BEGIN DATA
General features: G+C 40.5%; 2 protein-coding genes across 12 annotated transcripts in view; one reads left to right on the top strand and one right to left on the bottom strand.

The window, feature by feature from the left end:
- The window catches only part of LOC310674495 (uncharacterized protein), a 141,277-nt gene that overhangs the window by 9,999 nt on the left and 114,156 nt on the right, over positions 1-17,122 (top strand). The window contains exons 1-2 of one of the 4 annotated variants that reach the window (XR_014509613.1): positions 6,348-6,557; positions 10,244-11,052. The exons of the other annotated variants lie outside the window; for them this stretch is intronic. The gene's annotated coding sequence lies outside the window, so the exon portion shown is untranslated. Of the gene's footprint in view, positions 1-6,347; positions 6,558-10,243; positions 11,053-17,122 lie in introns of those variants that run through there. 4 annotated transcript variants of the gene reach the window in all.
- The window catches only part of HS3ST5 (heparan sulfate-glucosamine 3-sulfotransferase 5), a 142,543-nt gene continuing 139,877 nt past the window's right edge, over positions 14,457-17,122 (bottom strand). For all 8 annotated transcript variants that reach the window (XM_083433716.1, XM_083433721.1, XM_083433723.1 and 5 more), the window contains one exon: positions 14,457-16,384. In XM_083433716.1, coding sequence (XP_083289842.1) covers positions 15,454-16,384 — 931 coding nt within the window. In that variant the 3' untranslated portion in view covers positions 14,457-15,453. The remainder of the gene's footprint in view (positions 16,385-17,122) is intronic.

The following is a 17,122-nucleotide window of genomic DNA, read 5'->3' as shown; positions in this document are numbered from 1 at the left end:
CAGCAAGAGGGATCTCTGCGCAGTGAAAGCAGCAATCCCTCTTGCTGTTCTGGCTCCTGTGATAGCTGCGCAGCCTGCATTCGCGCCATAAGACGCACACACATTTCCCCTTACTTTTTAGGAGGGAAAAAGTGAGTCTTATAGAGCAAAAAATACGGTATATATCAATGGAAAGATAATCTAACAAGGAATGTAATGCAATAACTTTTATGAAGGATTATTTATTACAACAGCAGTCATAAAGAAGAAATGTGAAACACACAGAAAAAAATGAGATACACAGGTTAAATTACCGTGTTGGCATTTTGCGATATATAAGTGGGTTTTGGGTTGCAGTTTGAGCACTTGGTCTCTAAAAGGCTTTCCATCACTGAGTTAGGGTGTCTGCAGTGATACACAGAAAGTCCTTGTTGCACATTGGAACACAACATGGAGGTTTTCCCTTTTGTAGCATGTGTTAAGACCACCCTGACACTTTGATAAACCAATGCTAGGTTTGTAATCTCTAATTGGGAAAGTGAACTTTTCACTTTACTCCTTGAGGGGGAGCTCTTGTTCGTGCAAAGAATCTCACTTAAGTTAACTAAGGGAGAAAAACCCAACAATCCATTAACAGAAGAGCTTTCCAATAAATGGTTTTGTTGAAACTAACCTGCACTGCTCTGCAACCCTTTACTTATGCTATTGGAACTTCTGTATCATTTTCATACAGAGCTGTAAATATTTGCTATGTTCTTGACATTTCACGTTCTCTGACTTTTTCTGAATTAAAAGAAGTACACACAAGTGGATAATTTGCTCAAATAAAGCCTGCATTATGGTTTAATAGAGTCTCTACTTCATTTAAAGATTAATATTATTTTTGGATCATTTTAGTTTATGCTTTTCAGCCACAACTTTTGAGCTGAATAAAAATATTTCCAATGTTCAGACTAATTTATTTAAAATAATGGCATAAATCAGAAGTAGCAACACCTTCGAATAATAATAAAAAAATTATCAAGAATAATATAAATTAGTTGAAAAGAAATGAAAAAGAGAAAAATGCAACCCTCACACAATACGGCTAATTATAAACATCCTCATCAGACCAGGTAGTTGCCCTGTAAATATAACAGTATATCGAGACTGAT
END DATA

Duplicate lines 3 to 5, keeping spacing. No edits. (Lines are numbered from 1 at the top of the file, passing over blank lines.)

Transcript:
- The window catches only part of LOC310674495 (uncharacterized protein), a 141,277-nt gene that overhangs the window by 9,999 nt on the left and 114,156 nt on the right, over positions 1-17,122 (top strand). The window contains exons 1-2 of one of the 4 annotated variants that reach the window (XR_014509613.1): positions 6,348-6,557; positions 10,244-11,052. The exons of the other annotated variants lie outside the window; for them this stretch is intronic. The gene's annotated coding sequence lies outside the window, so the exon portion shown is untranslated. Of the gene's footprint in view, positions 1-6,347; positions 6,558-10,243; positions 11,053-17,122 lie in introns of those variants that run through there. 4 annotated transcript variants of the gene reach the window in all.
- The window catches only part of HS3ST5 (heparan sulfate-glucosamine 3-sulfotransferase 5), a 142,543-nt gene continuing 139,877 nt past the window's right edge, over positions 14,457-17,122 (bottom strand). For all 8 annotated transcript variants that reach the window (XM_083433716.1, XM_083433721.1, XM_083433723.1 and 5 more), the window contains one exon: positions 14,457-16,384. In XM_083433716.1, coding sequence (XP_083289842.1) covers positions 15,454-16,384 — 931 coding nt within the window. In that variant the 3' untranslated portion in view covers positions 14,457-15,453. The remainder of the gene's footprint in view (positions 16,385-17,122) is intronic.

The following is a 17,122-nucleotide window of genomic DNA, read 5'->3' as shown; positions in this document are numbered from 1 at the left end: